Team New Zealand CEO Grant Dalton says it would be a "public relations disaster" if Alinghi now referred his team to arbitration after the two syndicates performed mutual hatchet-burying manoeuvres last week.
Emirates Team New Zealand dropped its US$65 million legal action against Alinghi in return for being admitted to the new America's Cup
regatta to be sailed in 2010 _ as long as Alinghi wins the court case against BMW Oracle early next year. Alinghi, meanwhile, signed up to attend Team NZ's Louis Vuitton Pacific Series to be sailed by many America's Cup teams using Team NZ and Oracle Cup yachts in Auckland in January-February.
But Alinghi skipper Brad Butterworth, interviewed on radio last week, muddied the waters with an aside suggesting Team NZ would still have to go to arbitration.
That is a reference to the America's Cup protocol which allows Alinghi to exclude a syndicate from the regatta if they have taken court action against them. Butterworth's aside seemed to raise the issue of Team NZ still having to go through the process of arbitration _ and thus may be barred.
However, Team NZ were represented at the Geneva meeting of 11 Cup challengers. They signed a statement calling on Oracle to drop their legal action in US courts and join the other challengers in agreeing on several new conditions which Alinghi brought to the table to provide the fairness sought by Oracle's court case.
Asked if Team NZ would now officially enter the next Cup regatta by Alinghi's December 15 deadline and whether he was worried about arbitration, Dalton said: "It's redundant."
He quoted a letter from Alinghi, the key sentence saying: "Your participation in the 33rd America's Cup
regatta is welcomed, providing all legal proceedings have been discontinued."
Dalton said: "It has been discontinued so we are in. I am not sure what Brad was saying about the arbitration panel but I believe it was no more than a throwaway line.
"It would be a public relations disaster if we were referred to the arbitration panel," he said, agreeing such a move would only signal Alinghi's reputation for self-advantage and over-controlling the regatta had returned.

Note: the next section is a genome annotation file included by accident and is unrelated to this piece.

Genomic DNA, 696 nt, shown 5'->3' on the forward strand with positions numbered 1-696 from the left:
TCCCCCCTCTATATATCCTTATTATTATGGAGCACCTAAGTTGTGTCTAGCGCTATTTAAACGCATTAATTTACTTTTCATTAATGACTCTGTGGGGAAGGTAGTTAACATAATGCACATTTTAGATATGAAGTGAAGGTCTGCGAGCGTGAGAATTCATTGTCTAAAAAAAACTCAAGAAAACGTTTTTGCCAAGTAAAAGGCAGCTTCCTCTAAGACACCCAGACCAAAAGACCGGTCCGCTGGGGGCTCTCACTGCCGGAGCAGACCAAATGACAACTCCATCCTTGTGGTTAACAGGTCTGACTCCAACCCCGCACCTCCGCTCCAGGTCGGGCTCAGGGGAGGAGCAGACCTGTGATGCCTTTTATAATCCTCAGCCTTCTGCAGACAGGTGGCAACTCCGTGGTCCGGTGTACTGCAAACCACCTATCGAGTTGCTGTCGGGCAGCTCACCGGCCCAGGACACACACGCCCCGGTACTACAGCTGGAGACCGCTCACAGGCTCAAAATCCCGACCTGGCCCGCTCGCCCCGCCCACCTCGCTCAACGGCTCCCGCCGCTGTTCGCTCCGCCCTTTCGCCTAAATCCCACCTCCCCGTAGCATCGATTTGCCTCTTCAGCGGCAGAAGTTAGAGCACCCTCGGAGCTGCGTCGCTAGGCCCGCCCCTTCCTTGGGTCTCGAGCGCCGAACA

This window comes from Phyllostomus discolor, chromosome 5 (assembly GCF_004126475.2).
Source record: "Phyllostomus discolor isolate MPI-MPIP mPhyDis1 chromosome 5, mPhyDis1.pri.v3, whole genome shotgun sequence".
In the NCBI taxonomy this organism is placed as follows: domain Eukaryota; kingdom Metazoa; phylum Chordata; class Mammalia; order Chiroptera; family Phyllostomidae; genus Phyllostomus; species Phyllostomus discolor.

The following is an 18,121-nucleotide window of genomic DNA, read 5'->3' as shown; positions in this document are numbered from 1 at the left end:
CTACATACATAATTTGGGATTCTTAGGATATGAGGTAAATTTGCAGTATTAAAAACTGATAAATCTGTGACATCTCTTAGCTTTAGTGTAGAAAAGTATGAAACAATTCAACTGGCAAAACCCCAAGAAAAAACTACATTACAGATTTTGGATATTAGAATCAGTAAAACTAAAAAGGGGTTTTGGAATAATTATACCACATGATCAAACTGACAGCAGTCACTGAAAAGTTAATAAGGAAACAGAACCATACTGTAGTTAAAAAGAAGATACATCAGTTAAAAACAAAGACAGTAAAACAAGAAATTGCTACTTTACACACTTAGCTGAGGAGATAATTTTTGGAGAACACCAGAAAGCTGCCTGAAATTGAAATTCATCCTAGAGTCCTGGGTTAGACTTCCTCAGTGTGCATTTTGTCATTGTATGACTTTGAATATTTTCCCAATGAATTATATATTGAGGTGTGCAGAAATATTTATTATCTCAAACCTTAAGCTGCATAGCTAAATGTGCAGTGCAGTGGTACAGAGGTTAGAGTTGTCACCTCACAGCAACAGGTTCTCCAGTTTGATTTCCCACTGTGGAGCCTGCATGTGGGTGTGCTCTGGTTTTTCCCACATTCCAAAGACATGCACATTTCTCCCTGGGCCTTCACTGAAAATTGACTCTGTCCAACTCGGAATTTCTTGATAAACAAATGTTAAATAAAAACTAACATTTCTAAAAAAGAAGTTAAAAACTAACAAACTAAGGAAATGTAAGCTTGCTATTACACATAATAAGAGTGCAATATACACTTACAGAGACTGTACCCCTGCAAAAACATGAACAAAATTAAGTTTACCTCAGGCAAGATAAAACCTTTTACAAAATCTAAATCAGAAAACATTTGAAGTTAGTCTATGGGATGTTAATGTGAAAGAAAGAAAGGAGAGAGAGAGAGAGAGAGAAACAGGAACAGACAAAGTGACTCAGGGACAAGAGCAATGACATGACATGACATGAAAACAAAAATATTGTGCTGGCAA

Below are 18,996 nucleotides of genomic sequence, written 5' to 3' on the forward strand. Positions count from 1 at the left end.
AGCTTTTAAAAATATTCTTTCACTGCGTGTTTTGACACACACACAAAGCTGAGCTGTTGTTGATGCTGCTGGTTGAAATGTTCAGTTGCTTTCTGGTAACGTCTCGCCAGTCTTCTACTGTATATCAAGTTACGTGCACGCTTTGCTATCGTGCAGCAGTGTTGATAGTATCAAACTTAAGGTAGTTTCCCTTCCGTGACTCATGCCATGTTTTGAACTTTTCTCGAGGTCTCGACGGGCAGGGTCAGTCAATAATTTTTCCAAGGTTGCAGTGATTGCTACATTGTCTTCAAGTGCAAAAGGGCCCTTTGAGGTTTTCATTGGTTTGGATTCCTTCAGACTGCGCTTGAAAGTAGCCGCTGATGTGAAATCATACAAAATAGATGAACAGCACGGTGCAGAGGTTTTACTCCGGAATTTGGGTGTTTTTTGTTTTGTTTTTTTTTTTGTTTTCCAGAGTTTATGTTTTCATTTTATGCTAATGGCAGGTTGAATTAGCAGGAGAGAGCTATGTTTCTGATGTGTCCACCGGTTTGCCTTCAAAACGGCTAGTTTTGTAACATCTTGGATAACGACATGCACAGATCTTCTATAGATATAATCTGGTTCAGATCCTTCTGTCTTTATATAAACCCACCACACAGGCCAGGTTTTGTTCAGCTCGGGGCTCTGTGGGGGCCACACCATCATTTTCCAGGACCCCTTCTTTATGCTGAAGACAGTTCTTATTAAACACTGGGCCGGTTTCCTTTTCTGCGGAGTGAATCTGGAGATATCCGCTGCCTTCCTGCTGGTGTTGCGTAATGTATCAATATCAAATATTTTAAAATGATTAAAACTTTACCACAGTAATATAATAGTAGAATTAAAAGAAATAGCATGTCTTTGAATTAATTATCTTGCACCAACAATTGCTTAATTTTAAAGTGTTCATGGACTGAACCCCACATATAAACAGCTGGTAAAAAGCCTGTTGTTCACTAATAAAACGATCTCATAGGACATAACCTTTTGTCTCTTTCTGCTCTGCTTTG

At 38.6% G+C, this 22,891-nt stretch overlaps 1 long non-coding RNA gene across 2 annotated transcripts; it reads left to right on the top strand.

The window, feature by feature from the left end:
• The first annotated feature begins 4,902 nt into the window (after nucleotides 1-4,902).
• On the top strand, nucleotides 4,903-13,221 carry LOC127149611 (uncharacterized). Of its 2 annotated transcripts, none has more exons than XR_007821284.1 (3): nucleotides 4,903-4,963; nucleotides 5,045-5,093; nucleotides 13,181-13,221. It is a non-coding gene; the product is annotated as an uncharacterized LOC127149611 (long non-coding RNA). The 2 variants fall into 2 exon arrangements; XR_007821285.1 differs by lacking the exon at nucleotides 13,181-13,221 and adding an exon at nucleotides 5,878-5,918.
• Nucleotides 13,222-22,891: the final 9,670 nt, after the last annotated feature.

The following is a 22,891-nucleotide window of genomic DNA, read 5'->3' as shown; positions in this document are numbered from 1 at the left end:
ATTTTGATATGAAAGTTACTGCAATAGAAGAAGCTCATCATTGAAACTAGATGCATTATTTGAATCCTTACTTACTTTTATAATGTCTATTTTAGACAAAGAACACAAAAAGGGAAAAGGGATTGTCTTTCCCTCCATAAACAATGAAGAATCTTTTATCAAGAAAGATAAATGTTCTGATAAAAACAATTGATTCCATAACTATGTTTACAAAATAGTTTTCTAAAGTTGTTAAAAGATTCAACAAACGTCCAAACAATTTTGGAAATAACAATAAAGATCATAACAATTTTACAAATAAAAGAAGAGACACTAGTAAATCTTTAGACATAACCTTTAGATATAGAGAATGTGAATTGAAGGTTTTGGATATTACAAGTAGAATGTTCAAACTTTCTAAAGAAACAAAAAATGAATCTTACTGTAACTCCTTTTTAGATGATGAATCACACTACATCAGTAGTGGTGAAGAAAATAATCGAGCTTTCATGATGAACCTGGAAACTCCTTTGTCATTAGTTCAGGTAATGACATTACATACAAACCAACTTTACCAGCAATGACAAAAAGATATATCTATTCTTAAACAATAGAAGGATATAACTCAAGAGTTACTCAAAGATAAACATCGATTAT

"We are inside the tent now and we are now at position A. Arbitration would see things go back to position Z all over again and there is no point in them doing that. If they did, Jim
Farmer [Team New Zealand's QC] would wage war but it would be nonsensical for them to do that."
All of this, however, is predicated upon who wins the court case between Alinghi and Oracle, with judgment expected on an Oracle appeal by March. If Alinghi win, their scenario will prevail and they will control the Cup protocol and rules.
If Oracle win, they will be able to force an Alinghi-Oracle head-to-head, winner-takes-all, one-off challenge in 90ft trimarans for the Cup _ although the American syndicate has said it would not do that and would want to agree rules for a multi-challenger regatta using more conventional Cup yachts.
Dalton said: "Frankly, we don't disagree with what Oracle has done. We are just hoping now that our decision to bring everyone onto the water [in the Louis Vuitton Pacific Series in January-February] makes everyone lay down their weapons.
"What is needed now is another face to face meeting although it does seem that won't happen [after an
exchange of letters between warring
bosses Ernesto Bertarelli of Alinghi and Larry Ellison of Oracle]," said Dalton.
"Oracle are simply looking for more fairness although I don't know whether what Alinghi are proposing now [a new, cheaper yacht and other concessions] is enough fairness to persuade Oracle to give up their legal action."